UPDATE: I added some comments about what “education” means to me at the bottom of the post.

O'Reilly RadarAn interesting new article was posted last week that caught my eye (thanks to @kevintraver):

A More Public Role for Public Broadcasting: Education
by Dale Dougherty / O’Reilly Radar

The gist of the article seems to be that public media — though Dougherty focuses almost solely on public TV — should use it’s ample broadcasting bandwidth to focus on educational content, from traditional kids programming up through lifelong learning and civics topics. Using TV is considered better than using the web for accessibility reasons (which broadly makes sense given the cost of broadband in this country).

While I like the idea in broad strokes, I think Dougherty is missing a lot of insider knowledge of the industry as it exists today and how it’s funded. So I submitted a comment to the site that goes like this:

This is a nice idea that will never happen. At least not without a huge change in direction for public media and government (i.e. voters).

Whether or not education / lifelong learning was in the 1967 PBA is now irrelevant. Public media institutions have drifted far from education over the years and aren’t coming back. Why? Because education doesn’t make enough money to be self-sustaining. Which is why taxes pay for schools and students pay for college.

With all due respect to Mr. Lippincott and other former colleagues in public TV, let’s get real. PBS’s best work is done in children’s programming and it’s marginally educational. The only way it’s strongly educational is with deep parental involvement (rare) or direct classroom tie-ins in schools (limited for political and time management reasons).

To make the Education mission a reality in public media, taxpayers would have to agree to foot the bill of perhaps $1-2 billion annually. That would be cheap for what we could get, but not likely. Further, it’s becoming very clear that education via online video and other means is exploding and to do this work via TV is anachronistic if not downright wasteful.

The short-run plan for PBS: keep doing what it’s doing until it collapses financially (by 2015, I’m betting). Once that happens, the children’s programming will remain in a reformatted PBS, the news content will go to a reformatted NPR, and WGBH will gobble up the rest and become a national superstation.

If, on the other hand, you consider quality news a form of education (which, in truth, it is), then you’re talking about NPR for the most part, and they’re the shining hope for public media.

I’m big on having a bold mission, articulating it and making meaningful community impacts. But my take is that well-done news that intelligently informs the electorate in times of turmoil (say, the next 25 years) is more supportable and more meaningful than trying to take on the education monster, in which everyone has opinions of what should be done but no one is really in charge and everyone is underfunded.

UPDATE 14 Oct 2009 2:30am EDT

After a Twitter exchange with @MarkRyanWFWA (follow him!) I realized that I may be defining “education” more narrowly than others would like.

For me, education is a fairly systematized approach to providing information and then following up to ensure the information was understood and can be practically applied. So when I say public media should not adopt education as its primary mission, I mean it. I just mean it in my own way.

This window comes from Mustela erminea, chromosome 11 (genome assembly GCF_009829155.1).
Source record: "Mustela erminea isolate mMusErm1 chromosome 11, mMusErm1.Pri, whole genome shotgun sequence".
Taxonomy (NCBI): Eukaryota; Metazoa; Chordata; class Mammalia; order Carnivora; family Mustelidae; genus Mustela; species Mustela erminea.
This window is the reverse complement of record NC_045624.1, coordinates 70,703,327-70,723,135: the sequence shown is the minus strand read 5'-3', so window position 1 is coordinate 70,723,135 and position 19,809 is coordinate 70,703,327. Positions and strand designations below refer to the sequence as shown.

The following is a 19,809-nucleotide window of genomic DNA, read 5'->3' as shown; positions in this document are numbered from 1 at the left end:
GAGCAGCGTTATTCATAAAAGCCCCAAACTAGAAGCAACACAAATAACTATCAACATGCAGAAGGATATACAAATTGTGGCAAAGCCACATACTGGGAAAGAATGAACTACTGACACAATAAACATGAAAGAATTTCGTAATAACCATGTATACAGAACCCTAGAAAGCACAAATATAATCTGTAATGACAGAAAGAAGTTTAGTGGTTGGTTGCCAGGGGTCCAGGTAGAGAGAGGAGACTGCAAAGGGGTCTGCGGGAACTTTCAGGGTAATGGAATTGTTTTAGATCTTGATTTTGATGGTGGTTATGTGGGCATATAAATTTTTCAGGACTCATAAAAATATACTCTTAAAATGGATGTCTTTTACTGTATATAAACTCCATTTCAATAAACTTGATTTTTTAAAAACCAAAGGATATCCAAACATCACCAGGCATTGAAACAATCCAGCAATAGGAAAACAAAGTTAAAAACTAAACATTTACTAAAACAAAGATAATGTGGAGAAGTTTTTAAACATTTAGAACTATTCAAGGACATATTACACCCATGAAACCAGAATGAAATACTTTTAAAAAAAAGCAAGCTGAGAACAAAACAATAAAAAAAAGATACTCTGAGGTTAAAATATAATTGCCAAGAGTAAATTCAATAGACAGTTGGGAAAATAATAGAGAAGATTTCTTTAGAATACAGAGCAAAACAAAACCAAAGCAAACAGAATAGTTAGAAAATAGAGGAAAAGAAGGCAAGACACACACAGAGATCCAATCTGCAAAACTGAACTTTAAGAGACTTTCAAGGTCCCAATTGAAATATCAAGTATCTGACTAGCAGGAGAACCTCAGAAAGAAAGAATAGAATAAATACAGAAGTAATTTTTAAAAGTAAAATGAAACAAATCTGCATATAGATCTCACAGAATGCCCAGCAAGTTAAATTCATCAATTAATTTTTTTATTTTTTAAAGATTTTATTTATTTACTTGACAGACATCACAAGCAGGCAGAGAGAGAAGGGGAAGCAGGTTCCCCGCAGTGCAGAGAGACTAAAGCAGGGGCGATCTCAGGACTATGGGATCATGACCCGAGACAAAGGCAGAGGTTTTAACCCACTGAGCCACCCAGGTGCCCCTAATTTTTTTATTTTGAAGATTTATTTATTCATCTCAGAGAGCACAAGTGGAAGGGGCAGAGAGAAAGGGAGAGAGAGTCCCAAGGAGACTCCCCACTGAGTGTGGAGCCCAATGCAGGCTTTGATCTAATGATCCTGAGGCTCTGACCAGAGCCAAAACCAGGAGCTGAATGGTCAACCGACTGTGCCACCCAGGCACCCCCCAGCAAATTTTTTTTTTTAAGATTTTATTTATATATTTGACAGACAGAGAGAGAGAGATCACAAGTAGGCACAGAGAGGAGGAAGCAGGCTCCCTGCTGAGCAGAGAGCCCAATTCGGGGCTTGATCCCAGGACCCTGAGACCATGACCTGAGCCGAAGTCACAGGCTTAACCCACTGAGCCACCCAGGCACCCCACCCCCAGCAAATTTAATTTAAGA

Of course, “public media” can even be debated as to its meaning. In it’s largest sense it means creating / curating / sharing media in service of a public good. That’s great, but I do think for practical reasons we have to sharpen our missions much more than that. To me, that means news and information aimed at already-educated (to some degree) people to allow them to live their lives more successfully and make decisions as citizens that have positive impacts.

Education is definitely a public good. I just don’t think public broadcasting, as it moves to public media, should focus exclusively on that mission.

Complete 'Chaos Scenario' speech from Bob Garfield

God bless Bob Garfield. Though he can sometimes be too clever by half in hosting NPR’s On the Media, his new in-your-face book and speaking tour, The Chaos Scenario, hits a home run.

And he’s done a wildly smart thing by sharing his premise in a semi-lengthy but very listenable speech, billed as perfect for marketing, PR and media folks who are already inside a disruption wave.

Excellent listening and good viewing.

The Chaos Scenario from Greg Stielstra on Vimeo.

Counting on Clay Shirky

If Clay Shirky is right about Here Comes Everybody, then this social media counter is simply the latest proof.

Two astonishing things:

  1. Texting (SMS) is far more popular than searching Google (communication beats search)
  2. This is only the beginning — let’s see these counters in another 5 or 10 years

The conclusion? Mass media is shrinking rapidly at the hands of participatory media. It’s not absolute (one kills the other), but it is a complete reshuffling of the deck.

Are you connecting in your public media practice, or are you broadcasting?

Learning Google Wave

Google Wave is all the rage. Not sure what it’s about? Here are the 2 things you can review to become an expert (without actually getting an account):

Google Wave Intro by Epipheo

A quick-and-dirty explanation of what some of Google Wave can be. Very popular video from the last couple of days on the social networks.

Google Wave Intro from Google – May 2009

A very long introduction, but it’s very complete and fully geeky for those that are interested.